“So, it’s ye, is it, Paul Morrison? This is some surprise, seein’ as ye’re the last boy I’d expect to be up ter sech meanness. What d’ye think yer father’ll say w’en he hears ’bout this?”
“I guess he’ll laugh, and say it was about the cutest trick ever played on you, Mr. Growdy,” came the immediate answer; “but please get me down from this. Perhaps the blood will all run to my head. Tie my hands if you want, and fix it so I can’t run away; but I couldn’t stand this long.”
“So ye think yer father’d larf, do ye? I never wud ‘a’ b’lieved Doctor Morrison was the kind o’ man to encourage practical jokes on anybody,” grumbled the old man, plainly at a loss to understand what was meant.
“Well, he isn’t, and I’d be sorry to have him know I was guilty of such a thing. But you’re barking up the wrong tree, Mr. Growdy, I give you my word we none of us had any trick in mind when we came here to-night.”
“Then what took you in my dooryard here; for I heard a pack runnin’ away when I kim out of the house? Tell me that, Paul,” insisted the farmer; but the hand that held that cruel looking whip had fallen to his side, which was a good sign.
“I’ll be only too glad to do so if you let me up. Tie my hands, my legs too if you want, sir; but I’m getting dizzy from having my head below my heels.”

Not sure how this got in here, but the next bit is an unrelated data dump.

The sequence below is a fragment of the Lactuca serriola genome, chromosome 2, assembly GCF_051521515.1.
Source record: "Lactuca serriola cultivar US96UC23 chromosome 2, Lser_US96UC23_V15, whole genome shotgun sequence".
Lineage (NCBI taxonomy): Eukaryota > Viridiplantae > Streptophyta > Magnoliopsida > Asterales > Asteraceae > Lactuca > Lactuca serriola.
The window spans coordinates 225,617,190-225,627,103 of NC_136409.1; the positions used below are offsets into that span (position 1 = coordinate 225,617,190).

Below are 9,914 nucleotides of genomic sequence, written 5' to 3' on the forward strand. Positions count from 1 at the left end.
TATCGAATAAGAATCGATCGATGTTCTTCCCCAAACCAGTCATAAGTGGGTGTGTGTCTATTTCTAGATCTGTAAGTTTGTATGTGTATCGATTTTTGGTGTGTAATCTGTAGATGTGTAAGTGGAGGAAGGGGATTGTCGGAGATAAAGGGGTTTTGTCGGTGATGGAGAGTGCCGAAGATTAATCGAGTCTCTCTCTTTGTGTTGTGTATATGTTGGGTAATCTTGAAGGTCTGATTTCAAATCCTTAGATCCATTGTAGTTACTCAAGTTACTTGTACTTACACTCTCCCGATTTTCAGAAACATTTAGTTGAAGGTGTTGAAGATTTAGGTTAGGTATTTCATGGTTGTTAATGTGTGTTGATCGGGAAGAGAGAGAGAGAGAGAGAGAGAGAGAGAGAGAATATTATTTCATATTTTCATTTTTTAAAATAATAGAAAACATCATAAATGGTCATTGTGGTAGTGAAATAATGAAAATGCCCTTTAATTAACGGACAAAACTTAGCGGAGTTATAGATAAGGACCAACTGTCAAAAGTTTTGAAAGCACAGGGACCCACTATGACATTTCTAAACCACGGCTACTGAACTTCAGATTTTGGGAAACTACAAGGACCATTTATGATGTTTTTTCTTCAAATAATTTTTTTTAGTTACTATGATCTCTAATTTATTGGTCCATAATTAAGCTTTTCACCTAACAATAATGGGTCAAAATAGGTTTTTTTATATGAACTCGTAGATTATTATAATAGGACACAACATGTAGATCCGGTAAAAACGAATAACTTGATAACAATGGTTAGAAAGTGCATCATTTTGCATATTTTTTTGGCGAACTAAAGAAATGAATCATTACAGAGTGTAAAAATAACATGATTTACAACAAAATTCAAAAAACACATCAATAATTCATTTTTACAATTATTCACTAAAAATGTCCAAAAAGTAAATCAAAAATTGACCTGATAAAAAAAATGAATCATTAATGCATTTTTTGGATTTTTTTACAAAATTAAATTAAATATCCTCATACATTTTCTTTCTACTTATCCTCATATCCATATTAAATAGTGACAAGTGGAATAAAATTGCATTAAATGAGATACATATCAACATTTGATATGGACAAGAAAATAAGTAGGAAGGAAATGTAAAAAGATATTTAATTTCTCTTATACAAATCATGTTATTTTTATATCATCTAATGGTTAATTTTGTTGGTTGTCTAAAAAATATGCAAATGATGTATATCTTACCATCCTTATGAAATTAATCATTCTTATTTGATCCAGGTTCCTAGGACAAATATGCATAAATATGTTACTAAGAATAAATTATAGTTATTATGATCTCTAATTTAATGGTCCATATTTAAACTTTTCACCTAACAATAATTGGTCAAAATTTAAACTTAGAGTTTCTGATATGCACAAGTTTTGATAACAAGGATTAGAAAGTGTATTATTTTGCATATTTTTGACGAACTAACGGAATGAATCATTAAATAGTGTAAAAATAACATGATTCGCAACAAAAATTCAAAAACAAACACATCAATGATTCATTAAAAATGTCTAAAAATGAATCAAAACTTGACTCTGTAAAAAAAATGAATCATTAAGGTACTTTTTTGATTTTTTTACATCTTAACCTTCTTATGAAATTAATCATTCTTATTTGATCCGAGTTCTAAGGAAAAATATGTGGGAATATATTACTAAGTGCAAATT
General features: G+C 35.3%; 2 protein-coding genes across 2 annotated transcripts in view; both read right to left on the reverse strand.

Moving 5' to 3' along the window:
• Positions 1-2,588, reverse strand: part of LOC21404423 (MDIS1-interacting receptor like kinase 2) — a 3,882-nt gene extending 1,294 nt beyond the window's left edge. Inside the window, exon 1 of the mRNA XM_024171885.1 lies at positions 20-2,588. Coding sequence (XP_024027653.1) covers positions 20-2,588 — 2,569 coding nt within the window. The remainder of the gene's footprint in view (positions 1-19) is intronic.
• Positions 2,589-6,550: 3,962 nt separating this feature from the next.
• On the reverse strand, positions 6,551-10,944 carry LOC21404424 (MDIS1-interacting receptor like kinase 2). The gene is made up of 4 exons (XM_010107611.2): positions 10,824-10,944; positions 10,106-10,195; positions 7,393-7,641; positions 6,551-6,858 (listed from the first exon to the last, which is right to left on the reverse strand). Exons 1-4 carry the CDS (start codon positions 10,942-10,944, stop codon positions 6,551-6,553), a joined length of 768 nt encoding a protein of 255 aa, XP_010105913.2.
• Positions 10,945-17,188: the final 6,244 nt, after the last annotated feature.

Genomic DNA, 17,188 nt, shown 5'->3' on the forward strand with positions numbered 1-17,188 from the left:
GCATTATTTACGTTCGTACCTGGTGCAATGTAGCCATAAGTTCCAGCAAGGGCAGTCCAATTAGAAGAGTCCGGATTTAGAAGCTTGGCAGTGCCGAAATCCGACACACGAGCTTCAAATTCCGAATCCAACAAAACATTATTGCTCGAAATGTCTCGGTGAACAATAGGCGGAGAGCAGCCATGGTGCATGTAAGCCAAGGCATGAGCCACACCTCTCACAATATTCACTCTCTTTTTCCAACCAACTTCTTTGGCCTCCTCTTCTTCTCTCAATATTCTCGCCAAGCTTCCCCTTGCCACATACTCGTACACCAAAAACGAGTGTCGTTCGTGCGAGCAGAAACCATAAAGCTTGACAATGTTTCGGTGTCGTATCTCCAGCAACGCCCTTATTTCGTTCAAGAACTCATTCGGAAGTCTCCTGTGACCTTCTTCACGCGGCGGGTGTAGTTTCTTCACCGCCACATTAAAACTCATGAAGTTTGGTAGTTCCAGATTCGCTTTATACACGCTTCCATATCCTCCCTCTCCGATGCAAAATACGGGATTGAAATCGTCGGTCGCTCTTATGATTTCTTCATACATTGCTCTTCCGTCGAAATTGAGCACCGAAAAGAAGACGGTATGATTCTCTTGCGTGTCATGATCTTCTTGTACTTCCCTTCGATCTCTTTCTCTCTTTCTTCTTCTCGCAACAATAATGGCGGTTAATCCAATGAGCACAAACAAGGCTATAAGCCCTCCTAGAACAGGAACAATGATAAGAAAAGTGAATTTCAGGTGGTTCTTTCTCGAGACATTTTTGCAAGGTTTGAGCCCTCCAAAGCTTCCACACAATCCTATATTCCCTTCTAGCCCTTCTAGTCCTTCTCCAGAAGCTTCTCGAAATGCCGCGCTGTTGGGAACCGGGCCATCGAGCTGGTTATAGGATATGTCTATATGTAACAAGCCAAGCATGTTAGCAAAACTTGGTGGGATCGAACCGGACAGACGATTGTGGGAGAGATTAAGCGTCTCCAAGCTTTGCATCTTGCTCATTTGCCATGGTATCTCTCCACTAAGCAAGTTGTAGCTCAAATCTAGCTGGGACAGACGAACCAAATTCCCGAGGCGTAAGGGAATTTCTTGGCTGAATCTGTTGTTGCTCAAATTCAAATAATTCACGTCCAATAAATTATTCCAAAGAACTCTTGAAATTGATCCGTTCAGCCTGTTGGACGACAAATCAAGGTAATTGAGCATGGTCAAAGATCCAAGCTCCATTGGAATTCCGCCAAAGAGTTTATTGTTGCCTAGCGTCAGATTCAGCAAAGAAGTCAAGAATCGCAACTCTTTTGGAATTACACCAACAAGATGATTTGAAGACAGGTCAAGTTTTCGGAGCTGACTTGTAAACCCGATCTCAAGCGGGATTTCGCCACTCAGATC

Peleg stooped still closer. He again held the lantern down so that he could look into the face of his prisoner; after which he did something that Paul had hardly expected—bent over, seized the rope connected with the laden hogshead, and pulling hard succeeded in casting the loop that had just encircled Paul’s ankles, over a post of the fence.
“Get up, Paul!” he said, grimly, yet with a flicker of curiosity in his wrinkled face; as though a dim suspicion that there might be something out of the ordinary back of this, had begun to take possession of his mind.
Paul regained his feet, a little wobbly to be sure, for he had experienced a bad fall, and his head felt rather tender where it had come in contact with the hard ground.
“Thank you, Mr. Growdy. And now I’m going to tell you something. Perhaps you will find it hard to believe me, and again you may not just appreciate our way of taking matters in our own hands, when the request of the women of Stanhope didn’t have any effect. Look around your dooryard, Mr. Growdy. Do you see anything changed here?”
The farmer held up the lantern, and what he saw caused him to utter an exclamation.
“Ev’ry one o’ ’em gone, by hokey! If so be ye’ve smashed all my rigs, Paul Morison, I’ll have the law on ye, as sure as my name’s Peleg Growdy!” he roared, aghast at what he deemed a serious discovery.
“Come with me, Mr. Growdy. Notice as you go that this place doesn’t look much like a pigpen now. In fact, I calculate it’s as clean as any dooryard around Stanhope. Even the ladies can drive past now without being shocked. And Mr. Growdy, if you will take the trouble, sir, to look under that wagon shed, you’ll see every one of your vehicles just where they should be when not in use!”